News briefs for November 2, 2018.
Creative Commons is working with Flickr and SmugMug, Flickr's parent company, to protect the Commons following Flickr's recent announcement that it will be limiting free accounts to 1,000 images. Ryan Merkley, Creative Commons CEO, writes, "We want to ensure that when users share their works that they are available online in perpetuity and that they have a great experience." But he also admits that "the business models that have powered the web for so long are fundamentally broken. Storage and bandwidth for hundreds of millions (if not billions) of photos is very expensive. We've all benefited from Flickr's services for so long, and I'm hopeful we will find a way forward together."
The Open Source Initiative announces a $200,000 donation from Handshake, "the largest single donation in organizational history". Patrick Masson, the OSI's general manager, says "Handshake's funding will allow us to extend the reach and impact of our Working Groups and Incubator Projects, many which were established to confront the growing efforts to manipulate open source through 'fauxpen source software' and 'open-washing'."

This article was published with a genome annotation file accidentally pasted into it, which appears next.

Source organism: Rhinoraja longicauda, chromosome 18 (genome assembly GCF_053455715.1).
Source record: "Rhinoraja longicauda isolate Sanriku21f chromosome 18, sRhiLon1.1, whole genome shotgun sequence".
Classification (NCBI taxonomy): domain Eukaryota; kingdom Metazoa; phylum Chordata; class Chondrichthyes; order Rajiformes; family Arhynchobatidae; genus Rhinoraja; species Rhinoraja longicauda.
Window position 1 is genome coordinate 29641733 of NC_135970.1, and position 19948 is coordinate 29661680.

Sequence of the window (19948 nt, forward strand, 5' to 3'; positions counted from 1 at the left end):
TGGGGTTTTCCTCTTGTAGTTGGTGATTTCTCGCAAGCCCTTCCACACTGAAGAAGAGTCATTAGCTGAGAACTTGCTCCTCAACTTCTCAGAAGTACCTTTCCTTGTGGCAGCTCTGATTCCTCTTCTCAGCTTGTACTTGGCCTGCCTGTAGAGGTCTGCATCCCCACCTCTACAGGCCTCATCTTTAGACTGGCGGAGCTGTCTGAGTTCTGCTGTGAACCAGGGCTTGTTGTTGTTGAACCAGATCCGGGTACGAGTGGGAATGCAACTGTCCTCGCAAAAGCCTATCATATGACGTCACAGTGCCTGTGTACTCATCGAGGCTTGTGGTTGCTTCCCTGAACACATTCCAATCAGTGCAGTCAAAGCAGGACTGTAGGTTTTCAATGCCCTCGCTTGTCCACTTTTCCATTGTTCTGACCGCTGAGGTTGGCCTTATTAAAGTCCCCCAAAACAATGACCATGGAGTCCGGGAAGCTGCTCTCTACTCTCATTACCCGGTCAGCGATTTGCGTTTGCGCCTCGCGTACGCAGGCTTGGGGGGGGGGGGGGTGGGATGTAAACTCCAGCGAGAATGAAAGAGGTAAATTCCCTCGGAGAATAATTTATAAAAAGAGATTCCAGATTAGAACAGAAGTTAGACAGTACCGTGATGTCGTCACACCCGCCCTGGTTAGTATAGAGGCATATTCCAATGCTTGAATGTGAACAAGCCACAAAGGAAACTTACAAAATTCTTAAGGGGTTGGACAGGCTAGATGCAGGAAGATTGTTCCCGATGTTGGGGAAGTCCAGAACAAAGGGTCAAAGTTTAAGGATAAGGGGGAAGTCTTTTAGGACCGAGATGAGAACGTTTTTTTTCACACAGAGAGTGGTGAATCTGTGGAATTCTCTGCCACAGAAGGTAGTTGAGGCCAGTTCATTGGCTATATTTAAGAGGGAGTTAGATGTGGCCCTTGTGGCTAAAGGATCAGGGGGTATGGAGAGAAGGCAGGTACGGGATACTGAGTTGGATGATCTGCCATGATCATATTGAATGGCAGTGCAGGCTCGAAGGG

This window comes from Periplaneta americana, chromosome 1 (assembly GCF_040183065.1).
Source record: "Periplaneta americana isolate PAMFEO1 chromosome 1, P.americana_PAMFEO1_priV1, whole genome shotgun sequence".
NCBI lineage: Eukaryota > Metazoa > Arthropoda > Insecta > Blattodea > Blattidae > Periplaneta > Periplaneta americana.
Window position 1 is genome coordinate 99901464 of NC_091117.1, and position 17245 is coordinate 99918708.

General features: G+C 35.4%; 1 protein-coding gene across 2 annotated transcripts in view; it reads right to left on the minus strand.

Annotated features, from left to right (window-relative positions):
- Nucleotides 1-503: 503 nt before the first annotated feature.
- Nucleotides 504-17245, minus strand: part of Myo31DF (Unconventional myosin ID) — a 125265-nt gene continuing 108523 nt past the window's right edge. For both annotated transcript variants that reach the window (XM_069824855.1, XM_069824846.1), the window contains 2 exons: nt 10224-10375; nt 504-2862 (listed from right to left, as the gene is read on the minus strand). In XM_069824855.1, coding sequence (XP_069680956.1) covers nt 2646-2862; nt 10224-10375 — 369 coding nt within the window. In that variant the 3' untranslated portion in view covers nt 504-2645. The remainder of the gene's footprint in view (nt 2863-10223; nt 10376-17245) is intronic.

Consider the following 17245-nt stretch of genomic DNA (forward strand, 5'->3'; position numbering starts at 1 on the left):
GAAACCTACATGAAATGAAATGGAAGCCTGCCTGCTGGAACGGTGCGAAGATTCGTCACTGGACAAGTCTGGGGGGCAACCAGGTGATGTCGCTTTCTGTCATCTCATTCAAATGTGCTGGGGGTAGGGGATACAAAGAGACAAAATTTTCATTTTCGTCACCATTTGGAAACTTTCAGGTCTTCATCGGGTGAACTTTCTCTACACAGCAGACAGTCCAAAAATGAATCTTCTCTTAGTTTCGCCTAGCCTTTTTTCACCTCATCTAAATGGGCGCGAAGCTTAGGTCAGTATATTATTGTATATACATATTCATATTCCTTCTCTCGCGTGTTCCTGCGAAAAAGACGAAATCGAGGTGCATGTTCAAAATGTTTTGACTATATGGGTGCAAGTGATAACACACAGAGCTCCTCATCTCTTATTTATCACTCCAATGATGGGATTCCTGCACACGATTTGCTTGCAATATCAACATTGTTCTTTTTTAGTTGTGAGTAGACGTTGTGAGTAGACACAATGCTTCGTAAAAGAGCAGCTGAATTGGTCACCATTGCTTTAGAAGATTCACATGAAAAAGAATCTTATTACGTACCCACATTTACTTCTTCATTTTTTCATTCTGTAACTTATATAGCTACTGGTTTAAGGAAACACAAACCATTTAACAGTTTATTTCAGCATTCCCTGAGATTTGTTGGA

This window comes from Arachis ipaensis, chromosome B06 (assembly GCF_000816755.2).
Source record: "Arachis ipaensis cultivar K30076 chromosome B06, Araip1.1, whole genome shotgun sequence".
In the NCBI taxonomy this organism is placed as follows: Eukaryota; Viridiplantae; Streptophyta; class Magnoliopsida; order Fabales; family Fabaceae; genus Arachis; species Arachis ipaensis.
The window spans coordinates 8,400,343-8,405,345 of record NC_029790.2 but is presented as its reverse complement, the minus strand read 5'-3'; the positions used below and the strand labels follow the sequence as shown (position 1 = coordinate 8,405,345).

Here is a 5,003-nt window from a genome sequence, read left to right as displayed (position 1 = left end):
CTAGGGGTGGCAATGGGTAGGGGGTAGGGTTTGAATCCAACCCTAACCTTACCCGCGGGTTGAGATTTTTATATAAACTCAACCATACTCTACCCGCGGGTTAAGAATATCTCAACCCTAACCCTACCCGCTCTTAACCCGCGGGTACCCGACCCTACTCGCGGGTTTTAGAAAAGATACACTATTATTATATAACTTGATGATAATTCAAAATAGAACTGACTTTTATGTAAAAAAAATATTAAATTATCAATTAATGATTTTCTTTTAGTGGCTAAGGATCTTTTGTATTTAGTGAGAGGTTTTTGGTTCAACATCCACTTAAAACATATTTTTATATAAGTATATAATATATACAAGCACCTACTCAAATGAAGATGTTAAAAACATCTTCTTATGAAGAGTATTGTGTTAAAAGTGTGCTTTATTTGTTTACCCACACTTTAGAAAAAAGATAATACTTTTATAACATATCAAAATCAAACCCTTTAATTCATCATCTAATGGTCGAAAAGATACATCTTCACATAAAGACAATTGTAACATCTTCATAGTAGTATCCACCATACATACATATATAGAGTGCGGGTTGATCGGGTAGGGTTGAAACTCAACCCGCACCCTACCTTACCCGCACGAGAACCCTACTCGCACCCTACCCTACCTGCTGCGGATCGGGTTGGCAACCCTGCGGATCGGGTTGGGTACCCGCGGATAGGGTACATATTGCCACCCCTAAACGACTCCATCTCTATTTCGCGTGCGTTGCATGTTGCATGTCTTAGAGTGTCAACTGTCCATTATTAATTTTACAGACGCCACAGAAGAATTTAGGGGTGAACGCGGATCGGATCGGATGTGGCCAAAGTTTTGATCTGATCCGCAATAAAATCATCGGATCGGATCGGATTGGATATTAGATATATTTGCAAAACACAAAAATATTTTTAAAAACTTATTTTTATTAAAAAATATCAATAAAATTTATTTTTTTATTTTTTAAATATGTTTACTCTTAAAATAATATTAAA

Intel's Open-Source Technology Center (OTC) has adopted the Contributor Covenant for all of its open-source projects. Phoronix reports that it chose the Contributor Covenant because "it's well written and represented, provides a clear expression of expectations, and represents open-source best practices." You can read the Contributor Covenant here.
Valve's digital card game Artifact is scheduled to be released November 28th with Linux support. According to Gaming on Linux, the new game will also have a built-in tournament feature. See the official Artifact site for more details.
Facebook recently announced it's open-sourcing a new suite of Linux kernel components and related tools "that address critical fleet management issues. These include resource control, resource utilization, workload isolation, load balancing, measuring, monitoring, and much more". According to the Facebook blog post, "the kernel components and tools included in this release can be adapted to solve a virtually limitless number of production problems."